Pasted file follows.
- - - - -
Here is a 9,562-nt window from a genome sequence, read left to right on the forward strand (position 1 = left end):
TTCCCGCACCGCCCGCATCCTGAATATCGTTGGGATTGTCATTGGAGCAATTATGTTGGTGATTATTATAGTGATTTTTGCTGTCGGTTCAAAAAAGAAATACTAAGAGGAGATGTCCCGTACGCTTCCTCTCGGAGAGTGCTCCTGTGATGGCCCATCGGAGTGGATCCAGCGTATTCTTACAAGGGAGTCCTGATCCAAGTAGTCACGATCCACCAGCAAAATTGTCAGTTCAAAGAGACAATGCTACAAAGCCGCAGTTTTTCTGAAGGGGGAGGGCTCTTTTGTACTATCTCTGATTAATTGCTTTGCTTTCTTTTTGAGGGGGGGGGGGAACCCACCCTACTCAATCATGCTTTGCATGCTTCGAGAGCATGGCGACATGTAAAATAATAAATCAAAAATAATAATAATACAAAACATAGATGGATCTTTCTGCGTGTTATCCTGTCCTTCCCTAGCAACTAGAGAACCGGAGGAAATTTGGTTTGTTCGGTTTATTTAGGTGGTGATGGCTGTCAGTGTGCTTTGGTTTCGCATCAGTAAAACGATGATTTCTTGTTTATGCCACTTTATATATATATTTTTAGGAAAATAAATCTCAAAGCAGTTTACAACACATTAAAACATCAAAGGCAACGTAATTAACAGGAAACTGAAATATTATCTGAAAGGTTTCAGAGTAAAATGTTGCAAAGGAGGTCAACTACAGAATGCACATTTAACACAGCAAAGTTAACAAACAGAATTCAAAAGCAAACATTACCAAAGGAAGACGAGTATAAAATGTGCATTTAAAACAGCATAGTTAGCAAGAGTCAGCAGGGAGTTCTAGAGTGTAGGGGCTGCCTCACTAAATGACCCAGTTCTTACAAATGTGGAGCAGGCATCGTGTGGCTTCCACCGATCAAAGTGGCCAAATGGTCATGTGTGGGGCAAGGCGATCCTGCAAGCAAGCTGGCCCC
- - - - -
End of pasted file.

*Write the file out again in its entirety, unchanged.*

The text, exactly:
Here is a 9,562-nt window from a genome sequence, read left to right on the forward strand (position 1 = left end):
TTCCCGCACCGCCCGCATCCTGAATATCGTTGGGATTGTCATTGGAGCAATTATGTTGGTGATTATTATAGTGATTTTTGCTGTCGGTTCAAAAAAGAAATACTAAGAGGAGATGTCCCGTACGCTTCCTCTCGGAGAGTGCTCCTGTGATGGCCCATCGGAGTGGATCCAGCGTATTCTTACAAGGGAGTCCTGATCCAAGTAGTCACGATCCACCAGCAAAATTGTCAGTTCAAAGAGACAATGCTACAAAGCCGCAGTTTTTCTGAAGGGGGAGGGCTCTTTTGTACTATCTCTGATTAATTGCTTTGCTTTCTTTTTGAGGGGGGGGGGGAACCCACCCTACTCAATCATGCTTTGCATGCTTCGAGAGCATGGCGACATGTAAAATAATAAATCAAAAATAATAATAATACAAAACATAGATGGATCTTTCTGCGTGTTATCCTGTCCTTCCCTAGCAACTAGAGAACCGGAGGAAATTTGGTTTGTTCGGTTTATTTAGGTGGTGATGGCTGTCAGTGTGCTTTGGTTTCGCATCAGTAAAACGATGATTTCTTGTTTATGCCACTTTATATATATATTTTTAGGAAAATAAATCTCAAAGCAGTTTACAACACATTAAAACATCAAAGGCAACGTAATTAACAGGAAACTGAAATATTATCTGAAAGGTTTCAGAGTAAAATGTTGCAAAGGAGGTCAACTACAGAATGCACATTTAACACAGCAAAGTTAACAAACAGAATTCAAAAGCAAACATTACCAAAGGAAGACGAGTATAAAATGTGCATTTAAAACAGCATAGTTAGCAAGAGTCAGCAGGGAGTTCTAGAGTGTAGGGGCTGCCTCACTAAATGACCCAGTTCTTACAAATGTGGAGCAGGCATCGTGTGGCTTCCACCGATCAAAGTGGCCAAATGGTCATGTGTGGGGCAAGGCGATCCTGCAAGCAAGCTGGCCCC